The Los Angeles County Department of Public Health announced on Thursday that it is actively investigating an outbreak of typhus in downtown LA.
While officials are looking into exactly where the cases occurred and how many people are affected, the infection is one that is usually spread via fleas from animals to humans. It has been reported in the past in California, Hawaii and Texas.
In the wake of this news, it’s helpful to get acquainted with what typhus is and what to do to minimize the risk of getting it.
What is typhus?
Typhus, also referred to as typhus fevers, is actually a group of diseases caused by several different types of bacteria. Scrub typhus, epidemic typhus, and murine typhus are the various subtypes. While scrub typhus is seen worldwide and epidemic typhus is observed in areas of overcrowding and unhygienic surroundings, murine typhus is what has been mostly observed in the United States.
Murine typhus is carried in infected fleas, which, as the name suggests, usually infect rats or mice. However, these infected fleas can also get onto cats, dogs, and even opossums.
The bacteria the fleas carry is called Rickettsia typhi, and although the animals the fleas hang around on don’t often get sick, humans can get infected if they’re near lots of these animals when flea feces comes into contact with open sores or scratches on their skin. These fleas flourish in tropical and subtropical climates, which makes sense when you consider the warm climate of LA.
What are the symptoms and how is it diagnosed?
The primary symptom of typhus is fever, which often begins a week or two after exposure. Headaches and rash are also very common, and they typically begin on the body, spreading to the arms and legs, but sparing the palms and soles.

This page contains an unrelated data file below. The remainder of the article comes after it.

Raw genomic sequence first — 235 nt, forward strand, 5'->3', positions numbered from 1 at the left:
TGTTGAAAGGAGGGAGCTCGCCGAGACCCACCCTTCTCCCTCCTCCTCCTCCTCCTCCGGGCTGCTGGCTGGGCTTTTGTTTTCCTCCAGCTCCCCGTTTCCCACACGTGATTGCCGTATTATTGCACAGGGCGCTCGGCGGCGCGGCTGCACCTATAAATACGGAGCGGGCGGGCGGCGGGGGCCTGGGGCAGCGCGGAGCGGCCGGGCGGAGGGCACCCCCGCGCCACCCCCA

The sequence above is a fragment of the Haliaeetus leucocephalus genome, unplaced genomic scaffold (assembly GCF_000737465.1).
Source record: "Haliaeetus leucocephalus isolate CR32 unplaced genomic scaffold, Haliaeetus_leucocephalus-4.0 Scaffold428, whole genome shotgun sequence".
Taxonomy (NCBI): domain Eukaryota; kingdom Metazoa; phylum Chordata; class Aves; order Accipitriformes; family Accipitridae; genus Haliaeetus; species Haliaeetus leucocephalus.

People can also experience a lot of other general symptoms, including fatigue, loss of appetite, nausea, abdominal pain, and even confusion. These symptoms aren’t necessarily specific to typhus, and that can make it difficult for doctors to nail the diagnosis.
Anyone with these symptoms who has been around animals that might contain fleas (including rats or mice) should assume they’ve caught the disease at first so as to not miss any diagnoses.
While patients might have to wait for blood test results to confirm the diagnosis, doctors will still treat the patients immediately with antibiotics, because a delay in treatment can lead to more serious problems.
What’s the prognosis and how is it treated?
Most of the time, people do well with treatment and the illness doesn’t progress too far. Doctors might observe some abnormalities in blood count and liver enzymes, but those usually go away with treatment.
Typhus is treated with an antibiotic — usually doxycycline — that targets the bacteria in question, usually until the fever goes away or the person starts to feel better.
Although it’s rare, typhus does occasionally cause symptoms so severe that it can result in death. This is usually when the infection reaches the lungs or the brain and is usually seen when there are delays in diagnosis or treatment.
How do I stay safe?
With an outbreak reported in LA, it’s important to safeguard your health. The LA County Department of Public Health has offered several important reminders to avoid infection, including treating your pets with the appropriate flea medications in order to prevent risk of exposure, throwing away trash in the proper receptacles in order to avoid attracting infected animals and, of course, washing your hands properly after making contact with any animals that are known to harbor fleas.
Finally, if you are experiencing symptoms and have been exposed to these animals, seek medical attention immediately. Delays in getting treatment are most often what results in severe disease.
Amisha Ahuja is an internal medicine resident at Thomas Jefferson University Hospital and a contributor to the ABC News Medical Unit